Toward the end of Saul Bellow’s novella Seize the Day, Wilhelm endeavors to answer a question that Tamkin asks of him, and in the course of hearing and answering this question “there was a great pull at the very center of his soul. When a fish strikes the line you feel the live force in your hand. A mysterious being beneath the water, driven by hunger, has taken the hook and rushes away and fights, writhing. Wilhelm never identified what struck within him. It did not reveal itself. It got away.” So many such momentary flashes seem to visit or to call one over a week or a day, particularly if one is often alone or regretfully unhurried—wishing one had somewhere to go, or could be somewhere where one is not or with someone with whom one is not. A dear friend tells me that she often feels most herself alone in an airport, ‘standing listlessly at a gate, waiting to move.’
A lesson in Seize The Day issues from the mouth of Bellow’s most detestable character, Tamkin. He trades on commodities futures and traffics in sensational stories of the past, but Tamkin’s counsel to Wilhelm is: “…The real universe. That’s the present moment. The past is no good to us. The future is full of anxiety. Only the present is real—the here-and-now. Seize the day.”
Can one draw Bellow’s ‘ceaseless present’ against temporal borders? I am more likely to see this present as simultaneously comprised of (rather than contrasted against) a ceaseless past and eternal future. The universe ‘only knows a ceaseless present,’ he writes. But can I not equally feel this constant present, at my darkest and most wistful moments, as instead a ceaseless past, in which each second eternally brushes beyond me as already happened, already gone, before I can taste it or make anything of it? Can I not also equally feel this constant present, at my most expansive and creative points, as perpetual but limited glimpses into a boundless future, as my participation in and intimation of what is always yet to come? Doesn’t each second foretell the accumulation of infinitesimal changes over temporal expanses too vast for my consciousness to hold, and of which I will never be part? How can I arbitrarily distinguish a ceaseless present from other temporal orders, when it relies upon them constantly for definition?
Bellow’s lesson is not definitional, but, rather, positional. It is about staking out a present for one to inhabit within all the backwards and forwards roilings of time. It is within these moments of presentness, these “moods of keenest appetency,” to use Edgar Allan Poe’s words, that one can feel a fish strike the line. I often find, as my friend does, that I am most keenly positioned in the present when I inhabit certain liminal spaces.
Ten summers ago, I was walking over a certain square in East London when a tall man in glasses, about twenty years my senior, approached me. He told me that he was writing a book on voyeurism, and asked if I would be willing to allow him to follow me as I went about my day. I would walk into stores, he said, and when I went into the changing room, he would stand back but look through the cracks. I would leave the store, and he would follow me from several meters back. We would never interact; we would never speak. We would merely carve out a bounded, liminal present, between and away from our regular lives, in which I would walk and he would follow, I would pay for my purchases and he would watch. And we would never see one another again after; we would just share from afar a suspended present, never to be repeated. Not only this, he would pay me 300 pounds. I was to receive 100 pounds at the start of my shopping trip and 200 pounds at the end.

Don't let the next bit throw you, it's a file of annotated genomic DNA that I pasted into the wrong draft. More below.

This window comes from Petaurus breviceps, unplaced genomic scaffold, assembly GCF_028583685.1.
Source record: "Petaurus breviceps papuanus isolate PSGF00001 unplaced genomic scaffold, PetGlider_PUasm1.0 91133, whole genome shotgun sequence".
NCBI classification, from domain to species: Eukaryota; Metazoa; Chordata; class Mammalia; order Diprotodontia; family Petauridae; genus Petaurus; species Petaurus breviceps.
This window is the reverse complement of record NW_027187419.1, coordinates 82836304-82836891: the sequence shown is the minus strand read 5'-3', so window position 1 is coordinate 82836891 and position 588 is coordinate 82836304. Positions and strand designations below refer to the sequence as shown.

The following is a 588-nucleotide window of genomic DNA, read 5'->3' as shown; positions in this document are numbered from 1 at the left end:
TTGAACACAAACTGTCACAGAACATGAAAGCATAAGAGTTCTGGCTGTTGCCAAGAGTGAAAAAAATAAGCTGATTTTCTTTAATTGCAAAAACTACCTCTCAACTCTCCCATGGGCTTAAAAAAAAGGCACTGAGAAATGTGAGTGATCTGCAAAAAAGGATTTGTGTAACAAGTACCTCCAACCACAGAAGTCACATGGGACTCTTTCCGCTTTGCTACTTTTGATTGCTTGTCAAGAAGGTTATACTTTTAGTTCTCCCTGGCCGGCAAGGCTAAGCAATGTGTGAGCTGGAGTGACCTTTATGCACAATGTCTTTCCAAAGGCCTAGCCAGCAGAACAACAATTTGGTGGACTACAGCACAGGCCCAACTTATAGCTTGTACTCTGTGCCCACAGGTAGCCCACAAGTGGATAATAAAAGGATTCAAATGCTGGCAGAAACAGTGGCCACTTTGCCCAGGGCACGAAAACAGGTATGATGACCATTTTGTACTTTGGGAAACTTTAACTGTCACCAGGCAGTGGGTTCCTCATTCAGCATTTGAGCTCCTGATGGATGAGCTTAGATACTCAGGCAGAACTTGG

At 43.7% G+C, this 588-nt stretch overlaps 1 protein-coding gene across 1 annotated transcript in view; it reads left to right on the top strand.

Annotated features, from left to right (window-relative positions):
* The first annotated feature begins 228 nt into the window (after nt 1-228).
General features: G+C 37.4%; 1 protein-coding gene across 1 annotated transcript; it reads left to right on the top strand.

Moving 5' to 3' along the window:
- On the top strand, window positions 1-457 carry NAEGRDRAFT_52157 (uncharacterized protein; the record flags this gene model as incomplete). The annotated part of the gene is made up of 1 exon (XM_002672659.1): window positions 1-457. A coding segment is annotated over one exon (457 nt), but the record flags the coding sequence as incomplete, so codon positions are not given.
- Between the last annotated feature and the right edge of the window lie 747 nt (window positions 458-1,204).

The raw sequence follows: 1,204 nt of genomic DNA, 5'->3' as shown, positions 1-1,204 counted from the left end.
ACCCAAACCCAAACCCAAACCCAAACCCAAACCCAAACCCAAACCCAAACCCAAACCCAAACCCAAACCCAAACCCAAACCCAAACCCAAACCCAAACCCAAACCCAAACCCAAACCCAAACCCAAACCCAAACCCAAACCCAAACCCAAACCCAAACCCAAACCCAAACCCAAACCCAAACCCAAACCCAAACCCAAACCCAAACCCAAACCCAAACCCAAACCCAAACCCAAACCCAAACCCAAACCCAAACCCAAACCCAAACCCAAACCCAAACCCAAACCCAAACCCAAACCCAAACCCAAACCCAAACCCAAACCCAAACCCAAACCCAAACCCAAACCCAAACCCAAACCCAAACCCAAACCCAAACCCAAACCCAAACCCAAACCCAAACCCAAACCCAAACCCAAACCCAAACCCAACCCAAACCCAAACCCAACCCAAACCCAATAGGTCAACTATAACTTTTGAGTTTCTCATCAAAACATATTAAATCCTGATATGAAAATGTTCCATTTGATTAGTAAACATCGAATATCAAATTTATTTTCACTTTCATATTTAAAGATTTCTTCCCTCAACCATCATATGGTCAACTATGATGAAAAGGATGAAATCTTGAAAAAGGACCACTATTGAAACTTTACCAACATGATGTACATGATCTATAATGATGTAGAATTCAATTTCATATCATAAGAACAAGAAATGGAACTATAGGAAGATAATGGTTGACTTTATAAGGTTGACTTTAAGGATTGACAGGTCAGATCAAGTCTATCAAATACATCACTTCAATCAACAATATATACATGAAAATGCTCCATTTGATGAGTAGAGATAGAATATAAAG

I gave his proposition a few seconds of serious consideration before rejecting it. Then I never thought of it again. Until, nine summers ago, exactly one year after meeting him, I walked along the same East London square and found him again, a tall man in glasses, about twenty-one years my senior, and he approached me and told me that he was writing a book on voyeurism and asked would I be willing to allow him to follow me. My mouth dropped incredulously and I very nearly hugged him as I broke the news that exactly a year ago he had made the exact proposition to me in exactly this spot. His face turned a scarlet red and he suddenly seemed a little boy, ten years my junior. His ceaseless present had somehow randomly, chaotically looped back onto itself. Perhaps he re-meets his formerly propositioned all the time, and is still standing in East London eternally re-meeting them. But, I felt as though I had walked into the arms of some temporal truth, or at least a personal cosmic joke. How bounded are our eternal presents? How separated are they from our world’s ceaseless pasts and futures? Is the thrill of the present that I will never see these people on the street again or that unbeknownst to me I may already have?
Nicole Del Rosario CuUnjieng is a PhD Student in Southeast Asian and International History at Yale University